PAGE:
WASHINGTON – The Bush administration today will propose a set of policies meant to help ease the wave of mortgage defaults, according to senior administration officials. It is the administration’s first broad effort to deal with rising levels of home foreclosures, which are widely forecast to increase further in the coming year.
President Bush and Treasury Secretary Henry M. Paulson Jr. will propose changes to the Federal Housing Administration mortgage insurance program that would allow more people to refinance with FHA insurance if they have fallen behind on adjustable-rate mortgages, which offer low introductory rates that can later rise, sometimes doubling a monthly mortgage payment.
Currently, people who have missed mortgage payments are ineligible for FHA insurance. In the president’s plan, they would be eligible so long as they fell behind only because their required payment adjusted to a higher level, as is now happening with many mortgages issued from 2004 to 2006. The officials said the administration can make this change without congressional approval, but other details will require action on Capitol Hill.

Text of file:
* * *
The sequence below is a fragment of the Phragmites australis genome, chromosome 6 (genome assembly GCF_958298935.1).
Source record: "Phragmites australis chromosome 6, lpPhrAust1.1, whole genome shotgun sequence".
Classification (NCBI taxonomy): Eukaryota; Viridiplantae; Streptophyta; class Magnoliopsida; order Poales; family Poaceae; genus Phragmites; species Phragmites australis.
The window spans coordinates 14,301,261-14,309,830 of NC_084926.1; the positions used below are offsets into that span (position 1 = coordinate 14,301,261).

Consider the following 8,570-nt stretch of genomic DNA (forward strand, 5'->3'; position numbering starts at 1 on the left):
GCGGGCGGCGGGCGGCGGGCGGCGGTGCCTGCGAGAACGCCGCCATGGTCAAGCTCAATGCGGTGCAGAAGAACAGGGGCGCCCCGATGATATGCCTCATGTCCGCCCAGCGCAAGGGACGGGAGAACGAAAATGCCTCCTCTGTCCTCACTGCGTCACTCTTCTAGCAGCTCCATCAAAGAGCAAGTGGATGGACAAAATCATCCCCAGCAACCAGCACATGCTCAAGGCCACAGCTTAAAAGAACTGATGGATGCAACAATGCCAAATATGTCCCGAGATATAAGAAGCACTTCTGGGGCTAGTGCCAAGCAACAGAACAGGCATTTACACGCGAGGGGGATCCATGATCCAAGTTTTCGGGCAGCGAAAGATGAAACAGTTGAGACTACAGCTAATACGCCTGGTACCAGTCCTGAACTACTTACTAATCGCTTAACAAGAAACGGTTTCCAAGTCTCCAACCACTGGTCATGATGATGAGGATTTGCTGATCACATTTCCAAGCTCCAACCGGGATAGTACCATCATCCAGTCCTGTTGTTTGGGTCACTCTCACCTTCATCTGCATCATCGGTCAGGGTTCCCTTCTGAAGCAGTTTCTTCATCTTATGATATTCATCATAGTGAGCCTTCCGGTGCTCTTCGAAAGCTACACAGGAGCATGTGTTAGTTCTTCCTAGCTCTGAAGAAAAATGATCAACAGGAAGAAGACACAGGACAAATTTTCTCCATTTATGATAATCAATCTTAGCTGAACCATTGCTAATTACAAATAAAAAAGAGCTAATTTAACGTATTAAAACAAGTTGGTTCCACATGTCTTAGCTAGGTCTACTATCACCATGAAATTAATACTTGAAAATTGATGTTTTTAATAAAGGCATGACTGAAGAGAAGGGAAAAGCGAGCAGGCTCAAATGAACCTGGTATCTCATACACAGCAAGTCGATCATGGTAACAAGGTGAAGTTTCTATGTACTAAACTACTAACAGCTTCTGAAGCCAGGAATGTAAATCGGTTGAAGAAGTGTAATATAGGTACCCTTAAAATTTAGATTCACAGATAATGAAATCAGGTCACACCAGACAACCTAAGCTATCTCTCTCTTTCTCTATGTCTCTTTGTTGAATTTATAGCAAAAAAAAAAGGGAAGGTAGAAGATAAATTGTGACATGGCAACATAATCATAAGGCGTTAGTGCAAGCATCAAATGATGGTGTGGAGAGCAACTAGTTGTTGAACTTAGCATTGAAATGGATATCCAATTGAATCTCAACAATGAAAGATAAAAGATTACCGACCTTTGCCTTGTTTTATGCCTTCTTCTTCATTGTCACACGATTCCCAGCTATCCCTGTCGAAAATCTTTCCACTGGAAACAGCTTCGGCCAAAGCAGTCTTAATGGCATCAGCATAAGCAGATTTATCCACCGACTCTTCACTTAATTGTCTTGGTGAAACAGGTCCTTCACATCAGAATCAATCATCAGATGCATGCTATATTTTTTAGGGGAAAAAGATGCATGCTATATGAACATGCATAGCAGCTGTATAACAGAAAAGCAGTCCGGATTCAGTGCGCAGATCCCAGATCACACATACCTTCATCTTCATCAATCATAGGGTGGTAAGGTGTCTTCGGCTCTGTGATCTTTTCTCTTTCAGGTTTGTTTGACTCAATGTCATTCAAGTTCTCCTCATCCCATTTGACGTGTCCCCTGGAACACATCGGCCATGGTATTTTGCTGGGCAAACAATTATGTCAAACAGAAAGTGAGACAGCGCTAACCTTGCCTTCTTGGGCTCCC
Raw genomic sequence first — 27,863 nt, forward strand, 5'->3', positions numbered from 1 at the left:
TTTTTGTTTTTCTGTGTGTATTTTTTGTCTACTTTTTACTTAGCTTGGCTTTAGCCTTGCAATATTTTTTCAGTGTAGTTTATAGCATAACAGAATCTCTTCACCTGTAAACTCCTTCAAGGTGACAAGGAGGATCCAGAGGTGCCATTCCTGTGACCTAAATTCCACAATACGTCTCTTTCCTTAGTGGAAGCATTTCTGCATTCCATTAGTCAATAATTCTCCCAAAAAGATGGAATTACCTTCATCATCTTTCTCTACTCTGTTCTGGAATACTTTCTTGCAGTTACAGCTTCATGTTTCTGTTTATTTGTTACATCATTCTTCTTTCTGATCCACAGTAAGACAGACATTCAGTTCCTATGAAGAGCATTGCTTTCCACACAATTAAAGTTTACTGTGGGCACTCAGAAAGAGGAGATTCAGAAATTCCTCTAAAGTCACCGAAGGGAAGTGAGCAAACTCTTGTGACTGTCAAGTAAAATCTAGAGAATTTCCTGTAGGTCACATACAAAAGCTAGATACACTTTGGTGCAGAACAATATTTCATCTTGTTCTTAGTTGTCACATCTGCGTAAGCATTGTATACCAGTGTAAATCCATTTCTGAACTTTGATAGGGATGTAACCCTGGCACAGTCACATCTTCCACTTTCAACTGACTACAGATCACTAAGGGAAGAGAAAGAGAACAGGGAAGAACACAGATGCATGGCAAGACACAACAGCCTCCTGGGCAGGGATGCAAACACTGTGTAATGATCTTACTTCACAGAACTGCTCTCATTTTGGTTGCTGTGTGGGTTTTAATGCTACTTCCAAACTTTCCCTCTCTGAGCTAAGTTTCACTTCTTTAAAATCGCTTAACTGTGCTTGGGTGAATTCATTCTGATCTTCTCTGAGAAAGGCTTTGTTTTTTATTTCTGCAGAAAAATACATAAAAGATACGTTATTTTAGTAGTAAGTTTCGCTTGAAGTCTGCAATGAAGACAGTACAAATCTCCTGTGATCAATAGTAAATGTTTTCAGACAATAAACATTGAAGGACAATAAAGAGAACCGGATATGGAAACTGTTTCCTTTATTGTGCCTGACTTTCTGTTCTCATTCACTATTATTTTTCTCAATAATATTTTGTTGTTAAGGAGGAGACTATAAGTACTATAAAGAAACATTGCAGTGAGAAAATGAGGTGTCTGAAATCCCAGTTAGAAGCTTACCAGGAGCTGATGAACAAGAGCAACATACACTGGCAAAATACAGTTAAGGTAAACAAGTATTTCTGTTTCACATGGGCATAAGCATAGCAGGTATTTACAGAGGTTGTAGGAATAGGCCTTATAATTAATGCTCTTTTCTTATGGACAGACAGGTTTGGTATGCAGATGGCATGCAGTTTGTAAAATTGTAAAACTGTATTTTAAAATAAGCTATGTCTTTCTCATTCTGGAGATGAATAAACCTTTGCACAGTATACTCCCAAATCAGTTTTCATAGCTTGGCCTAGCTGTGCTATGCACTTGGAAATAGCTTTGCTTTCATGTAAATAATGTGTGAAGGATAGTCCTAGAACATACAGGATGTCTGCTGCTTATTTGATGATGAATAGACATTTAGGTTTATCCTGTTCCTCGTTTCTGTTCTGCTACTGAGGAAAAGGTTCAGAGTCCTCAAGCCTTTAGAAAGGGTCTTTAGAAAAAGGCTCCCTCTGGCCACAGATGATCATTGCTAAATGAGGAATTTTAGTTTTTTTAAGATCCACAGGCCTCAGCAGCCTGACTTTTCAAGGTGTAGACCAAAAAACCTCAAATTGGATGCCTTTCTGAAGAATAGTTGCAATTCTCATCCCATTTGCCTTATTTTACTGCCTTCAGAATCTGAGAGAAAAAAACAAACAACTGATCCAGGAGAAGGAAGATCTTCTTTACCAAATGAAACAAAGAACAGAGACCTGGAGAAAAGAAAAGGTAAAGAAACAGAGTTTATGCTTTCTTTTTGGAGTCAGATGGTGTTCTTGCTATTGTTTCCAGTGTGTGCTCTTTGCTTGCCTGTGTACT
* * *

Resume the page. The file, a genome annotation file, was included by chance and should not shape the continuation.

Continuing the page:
Officials expect that 2 million of these types of mortgages made to risky, or subprime, borrowers will adjust in the next two years, with a total value of more than $500 billion.
A senior official estimated that the change would allow an extra 80,000 homeowners to receive a federally insured mortgage in 2008 on top of the 160,000 already forecast to use the program. The official spoke on condition of anonymity because the plan was not yet formally announced.
The FHA does not make loans but insures them, which helps lower the cost of mortgages for borrowers and makes the loans less risky for lenders.